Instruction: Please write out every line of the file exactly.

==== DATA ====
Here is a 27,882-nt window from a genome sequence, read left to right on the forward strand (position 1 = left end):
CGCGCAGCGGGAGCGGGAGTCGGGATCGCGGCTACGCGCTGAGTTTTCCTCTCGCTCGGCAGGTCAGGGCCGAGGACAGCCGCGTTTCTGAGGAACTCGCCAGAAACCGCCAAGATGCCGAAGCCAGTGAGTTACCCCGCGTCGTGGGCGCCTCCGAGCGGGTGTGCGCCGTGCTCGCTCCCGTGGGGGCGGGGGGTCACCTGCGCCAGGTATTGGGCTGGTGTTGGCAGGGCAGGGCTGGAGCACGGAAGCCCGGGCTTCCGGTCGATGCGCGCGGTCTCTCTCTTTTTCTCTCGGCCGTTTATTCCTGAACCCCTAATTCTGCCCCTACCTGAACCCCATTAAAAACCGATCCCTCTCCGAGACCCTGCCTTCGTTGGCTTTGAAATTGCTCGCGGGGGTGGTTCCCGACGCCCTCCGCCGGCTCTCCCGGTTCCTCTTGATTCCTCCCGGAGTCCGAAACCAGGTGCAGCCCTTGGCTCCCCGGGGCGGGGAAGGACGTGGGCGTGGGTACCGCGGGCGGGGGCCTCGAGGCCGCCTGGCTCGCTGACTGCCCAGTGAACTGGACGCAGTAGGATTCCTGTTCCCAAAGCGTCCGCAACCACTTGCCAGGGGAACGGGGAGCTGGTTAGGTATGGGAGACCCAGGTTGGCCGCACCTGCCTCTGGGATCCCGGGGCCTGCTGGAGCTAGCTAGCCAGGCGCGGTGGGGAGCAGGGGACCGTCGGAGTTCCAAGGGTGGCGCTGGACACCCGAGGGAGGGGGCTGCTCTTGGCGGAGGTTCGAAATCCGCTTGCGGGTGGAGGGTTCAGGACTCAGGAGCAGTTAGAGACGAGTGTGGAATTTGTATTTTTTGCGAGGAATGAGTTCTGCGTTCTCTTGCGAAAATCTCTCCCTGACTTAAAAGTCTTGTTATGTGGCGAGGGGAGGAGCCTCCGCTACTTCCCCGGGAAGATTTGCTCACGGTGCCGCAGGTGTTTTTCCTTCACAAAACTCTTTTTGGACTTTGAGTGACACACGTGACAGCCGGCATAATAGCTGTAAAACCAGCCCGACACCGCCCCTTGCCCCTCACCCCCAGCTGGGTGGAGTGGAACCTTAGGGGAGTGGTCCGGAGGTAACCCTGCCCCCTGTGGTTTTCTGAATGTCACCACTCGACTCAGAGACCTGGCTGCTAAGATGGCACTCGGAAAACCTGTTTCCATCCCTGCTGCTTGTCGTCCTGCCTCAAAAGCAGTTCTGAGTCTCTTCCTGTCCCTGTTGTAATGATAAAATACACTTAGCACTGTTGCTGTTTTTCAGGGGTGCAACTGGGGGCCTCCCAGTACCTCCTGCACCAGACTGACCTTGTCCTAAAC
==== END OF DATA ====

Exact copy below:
Here is a 27,882-nt window from a genome sequence, read left to right on the forward strand (position 1 = left end):
CGCGCAGCGGGAGCGGGAGTCGGGATCGCGGCTACGCGCTGAGTTTTCCTCTCGCTCGGCAGGTCAGGGCCGAGGACAGCCGCGTTTCTGAGGAACTCGCCAGAAACCGCCAAGATGCCGAAGCCAGTGAGTTACCCCGCGTCGTGGGCGCCTCCGAGCGGGTGTGCGCCGTGCTCGCTCCCGTGGGGGCGGGGGGTCACCTGCGCCAGGTATTGGGCTGGTGTTGGCAGGGCAGGGCTGGAGCACGGAAGCCCGGGCTTCCGGTCGATGCGCGCGGTCTCTCTCTTTTTCTCTCGGCCGTTTATTCCTGAACCCCTAATTCTGCCCCTACCTGAACCCCATTAAAAACCGATCCCTCTCCGAGACCCTGCCTTCGTTGGCTTTGAAATTGCTCGCGGGGGTGGTTCCCGACGCCCTCCGCCGGCTCTCCCGGTTCCTCTTGATTCCTCCCGGAGTCCGAAACCAGGTGCAGCCCTTGGCTCCCCGGGGCGGGGAAGGACGTGGGCGTGGGTACCGCGGGCGGGGGCCTCGAGGCCGCCTGGCTCGCTGACTGCCCAGTGAACTGGACGCAGTAGGATTCCTGTTCCCAAAGCGTCCGCAACCACTTGCCAGGGGAACGGGGAGCTGGTTAGGTATGGGAGACCCAGGTTGGCCGCACCTGCCTCTGGGATCCCGGGGCCTGCTGGAGCTAGCTAGCCAGGCGCGGTGGGGAGCAGGGGACCGTCGGAGTTCCAAGGGTGGCGCTGGACACCCGAGGGAGGGGGCTGCTCTTGGCGGAGGTTCGAAATCCGCTTGCGGGTGGAGGGTTCAGGACTCAGGAGCAGTTAGAGACGAGTGTGGAATTTGTATTTTTTGCGAGGAATGAGTTCTGCGTTCTCTTGCGAAAATCTCTCCCTGACTTAAAAGTCTTGTTATGTGGCGAGGGGAGGAGCCTCCGCTACTTCCCCGGGAAGATTTGCTCACGGTGCCGCAGGTGTTTTTCCTTCACAAAACTCTTTTTGGACTTTGAGTGACACACGTGACAGCCGGCATAATAGCTGTAAAACCAGCCCGACACCGCCCCTTGCCCCTCACCCCCAGCTGGGTGGAGTGGAACCTTAGGGGAGTGGTCCGGAGGTAACCCTGCCCCCTGTGGTTTTCTGAATGTCACCACTCGACTCAGAGACCTGGCTGCTAAGATGGCACTCGGAAAACCTGTTTCCATCCCTGCTGCTTGTCGTCCTGCCTCAAAAGCAGTTCTGAGTCTCTTCCTGTCCCTGTTGTAATGATAAAATACACTTAGCACTGTTGCTGTTTTTCAGGGGTGCAACTGGGGGCCTCCCAGTACCTCCTGCACCAGACTGACCTTGTCCTAAAC